are reserved for the second volume, for which M. Lacau is contributing
material from the examples at Cairo.
Revillotjt has issued the fourth fascicule of the papyri of the Louvre
in the Corpus papyrorum Aegypti, containing photographs of an unique
contract dated in the reign of Necho, two contracts of the reign of
Ahmes II., and one of Darius. Also two funerary papyri of Ptolemaic
date, and a literary text. Many of the photographs are very faint or
illegible; no doubt the condition of the documents is responsible for this.
Spiegelberg publishes the photograph of a Ptolemaic sale-contract at
Innsbruck, Rec. de Trav. xxv. 4, and some Ptolemaic graffiti in the crypts
of the temple of Osiris at Karnak, Ann. iii. 89.
Clkdat publishes demotic graffiti in quarries at Der en Nakhleh (el
Bersheh), Bulletin, ii. 69.
Magnien, in Quelques regus d'impdts agricoles, publishes a number of
receipts from ostraca of the Louvre.
Sethe has published a series of contributions to the earliest history of
Egypt, forming the first half of the third volume of his Untersuchungen.
(1) The Shemsu-Hor, "followers of Horus." This term Sethe explains
to mean not the successors of Horus, nor even quite the attendants or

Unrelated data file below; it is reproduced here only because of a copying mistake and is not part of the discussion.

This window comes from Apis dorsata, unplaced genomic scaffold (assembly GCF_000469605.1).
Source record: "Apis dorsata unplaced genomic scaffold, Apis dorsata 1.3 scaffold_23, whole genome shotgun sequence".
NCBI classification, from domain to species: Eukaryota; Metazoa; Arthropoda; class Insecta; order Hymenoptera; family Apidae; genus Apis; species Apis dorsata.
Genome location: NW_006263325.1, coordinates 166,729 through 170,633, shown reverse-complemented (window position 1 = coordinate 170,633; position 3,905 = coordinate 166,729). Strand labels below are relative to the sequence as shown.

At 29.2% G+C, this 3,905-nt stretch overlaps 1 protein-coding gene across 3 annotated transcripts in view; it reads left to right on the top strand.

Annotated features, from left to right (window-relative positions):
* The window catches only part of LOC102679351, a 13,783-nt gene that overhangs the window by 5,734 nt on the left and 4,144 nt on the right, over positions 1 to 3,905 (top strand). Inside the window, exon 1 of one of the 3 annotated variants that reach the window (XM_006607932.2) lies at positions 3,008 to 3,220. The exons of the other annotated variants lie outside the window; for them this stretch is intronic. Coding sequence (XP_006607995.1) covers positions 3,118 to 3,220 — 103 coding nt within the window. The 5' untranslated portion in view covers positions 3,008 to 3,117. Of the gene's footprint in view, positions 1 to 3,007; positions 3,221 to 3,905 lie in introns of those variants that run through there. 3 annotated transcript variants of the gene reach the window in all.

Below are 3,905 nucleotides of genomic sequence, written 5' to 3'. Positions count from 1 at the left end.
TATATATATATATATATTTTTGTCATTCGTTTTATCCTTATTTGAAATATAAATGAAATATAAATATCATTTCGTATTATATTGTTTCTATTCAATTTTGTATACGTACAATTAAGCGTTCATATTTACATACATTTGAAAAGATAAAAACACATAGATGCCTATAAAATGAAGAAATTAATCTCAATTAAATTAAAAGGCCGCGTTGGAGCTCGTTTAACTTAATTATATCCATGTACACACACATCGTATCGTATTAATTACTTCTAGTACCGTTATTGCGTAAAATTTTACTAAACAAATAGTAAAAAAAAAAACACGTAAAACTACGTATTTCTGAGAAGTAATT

companions of Horus (in his combat with Set), though that would be a
possible meaning, but those devoted to Horus, worshippers of him. The
following embodies some of the chief historical points suggested or reached
by the author's elaborate argument, which will probably win the assent
of most critics, as giving at least a very attractive and probable view.
Menes was the uniter of the two kingdoms. Before his time the capital
of Lower Egypt was Buto, with the goddess Buto as protectress ; that of
Upper Egypt was Nekheb, with the goddess Nekhebt. The quarter of the
royal residence at Buto was named Pe, that of Nekheb, on the opposite
bank to the city itself, was Nekhen (Hieraconpolis). In each of these
residences the hawk god Horus was worshipped, and these ancient kings
before Menes were distinguished later as the " worshippers of Horus."
The royal " worship of Horus" at Hieraconpolis was kept up after the
union of Egypt, especially by the kings at Abydos of the 1st and Ilnd
Dynasties, whose capital was at This. At that time it is mentioned every
second year in the annals of the Palermo Stone ; after the removal of the
capital to Memphis by the Illrd Dynasty it was less prominent. The